The MOSAIC will have a crew of two hosted in the front cabin, accessible through two side doors. A wide single-panel armoured glass constitutes the windshield, two transparents being present in the doors to allow lateral view. “It is possible that in further iterations we will slightly reduce the windshield surface,” Patrick Bourreau told us; apparently the French Armée de Terre aims at a 7 tonnes vehicle, hence the need to spare some weight, the growth potential being available for possible export solutions. Although no data was released, the design being far from frozen, considering the weight and a power-to-weight ration of at least 25 hp/t, the diesel engine which will constitute the initial choice should have an output of around 200 hp; the MOSAIC is however designed to be easily fitted with a hybrid propulsion system, to be adopted at a later stage, an electric machine adding its power to that of the internal combustion engine. Not only this will improve mobility, thanks to add on acceleration performances due to the immediately available maximum torque typical of electric machines, but it will provide the MOSAIC with two capabilities of key importance for a recce vehicle: that of moving silently at slow speed in the final approach to the operational area, exploiting only the electric power, and that of having a consistent on-board power generation and power storage capacity, allowing it to carry out long silent watch missions with the ICE engine off, hence reducing thermal and acoustic signature. The optional hybrid mode will also facilitate the transformation of the MOSAIC in an optionally piloted vehicle, tele-operation or autonomous operation being an option in some phase of an operation.
As said SOFRAME initial proposal includes three different variants. The one mostly suited for the VBAE role is the reconnaissance and intelligence gathering version; this will have a two-man crew in the front cabin, with a third manning the sensors located in the centre section, to which access is provided by two side doors. “The engine is located rear right,” Mr. Bourreau explains, “but there is a space on the left side dedicated to mission kits, a hatch in the roof allowing to install i.e. a mast mounted sensor without major modifications to the vehicle.” As for the rear door, he explains that it is mainly designed to allow access to mission kits, however it can be used in case of emergency as an escape door. SOFRAME is obviously considering integrating in its vehicles unmanned vehicles, both air and ground, therefore the roof hatch and the rear door might become obvious openings to launch and recover them. The direct fire version will also have a three-man crew, the maximum firepower considered being that of a RWS armed with a 30 mm low-recoil cannon, firing 30×113 mm ammunition. Finally the antitank missile teams transport version will be the only one to host four military, the two-man crew and the two-man firing team serving MBDA’s MMP (Missile Moyenne Portée), the 5th generation system recently adopted by the French Army, two missiles being carried plus the firing post.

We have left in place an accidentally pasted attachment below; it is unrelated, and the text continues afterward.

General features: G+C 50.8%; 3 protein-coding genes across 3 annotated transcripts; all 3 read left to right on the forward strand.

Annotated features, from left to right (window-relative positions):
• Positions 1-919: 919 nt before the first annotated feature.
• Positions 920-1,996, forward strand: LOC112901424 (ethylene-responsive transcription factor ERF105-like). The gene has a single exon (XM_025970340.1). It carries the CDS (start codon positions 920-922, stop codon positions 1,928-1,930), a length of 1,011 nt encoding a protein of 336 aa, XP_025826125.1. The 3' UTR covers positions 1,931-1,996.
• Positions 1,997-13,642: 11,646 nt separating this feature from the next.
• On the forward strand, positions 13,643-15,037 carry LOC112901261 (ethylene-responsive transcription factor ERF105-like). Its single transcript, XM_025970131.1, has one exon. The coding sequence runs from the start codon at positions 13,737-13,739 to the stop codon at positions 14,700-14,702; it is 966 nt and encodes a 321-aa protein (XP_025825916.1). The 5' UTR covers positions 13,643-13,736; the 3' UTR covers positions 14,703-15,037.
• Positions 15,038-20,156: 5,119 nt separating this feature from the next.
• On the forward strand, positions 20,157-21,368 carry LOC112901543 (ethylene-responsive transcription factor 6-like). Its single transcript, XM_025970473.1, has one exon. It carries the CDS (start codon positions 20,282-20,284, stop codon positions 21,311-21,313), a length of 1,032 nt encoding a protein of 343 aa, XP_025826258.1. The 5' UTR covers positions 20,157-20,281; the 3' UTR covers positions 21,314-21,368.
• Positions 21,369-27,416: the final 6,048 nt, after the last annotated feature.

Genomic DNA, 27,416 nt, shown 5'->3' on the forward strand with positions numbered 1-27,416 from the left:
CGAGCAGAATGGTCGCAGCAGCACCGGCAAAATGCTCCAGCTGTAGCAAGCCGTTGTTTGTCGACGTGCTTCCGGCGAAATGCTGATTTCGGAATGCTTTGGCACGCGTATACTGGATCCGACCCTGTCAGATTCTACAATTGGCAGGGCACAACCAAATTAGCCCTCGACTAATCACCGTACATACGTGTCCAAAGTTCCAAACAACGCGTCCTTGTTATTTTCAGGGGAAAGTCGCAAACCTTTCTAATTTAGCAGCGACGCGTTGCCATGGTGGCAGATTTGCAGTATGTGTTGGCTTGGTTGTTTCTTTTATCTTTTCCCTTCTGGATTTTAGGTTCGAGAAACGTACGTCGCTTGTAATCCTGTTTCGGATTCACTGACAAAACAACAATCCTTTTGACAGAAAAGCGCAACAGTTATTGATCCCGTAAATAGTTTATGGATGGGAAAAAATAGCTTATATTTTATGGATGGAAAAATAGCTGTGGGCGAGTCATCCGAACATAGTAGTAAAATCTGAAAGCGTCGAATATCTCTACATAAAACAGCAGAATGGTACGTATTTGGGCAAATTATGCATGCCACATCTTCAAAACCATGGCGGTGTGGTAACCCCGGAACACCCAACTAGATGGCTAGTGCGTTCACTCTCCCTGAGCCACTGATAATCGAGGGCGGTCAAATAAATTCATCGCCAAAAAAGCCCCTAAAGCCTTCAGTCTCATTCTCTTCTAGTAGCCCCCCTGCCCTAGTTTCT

Looking at French Army requirements, SOFRAME considered easy integration of sensors and systems developed within the Scorpion programme framework, such as the Atos SIC-S battle management system, the Metravib SLA acoustic shotgun detector, the Thales Antares 360° vision system, with its integrated laser warning function and future incoming missile detection, and possibly the T1 or T2 RCWS developed by Arquus. The open architecture adopted will however allow easy integration of other third-party systems, a key feature both for spiral upgrades as well as for adapting the vehicle to export customers’ requirements.
The company is currently refining the design and awaits the French Army to freeze its requirements and the DGA to launch the VBAE programme. “We will wait before starting building a prototype,” SOFRAME general manager said, “not only because of the need to have some more detailed and stabilised requirements, but also because a European cooperation is sought for this programme, hence we will have to partner with some foreign company before starting the final leg of the journey. However we proved in the recent past that we are able to step from computer screens to a working prototype in around six months, and we count on our proved industrial capacity as a further asset that potential customers will consider. Not long time ago we managed to produce two vehicles per day for an export customer,” Patrick Bourreau concluded.
Images courtesy SOFRAME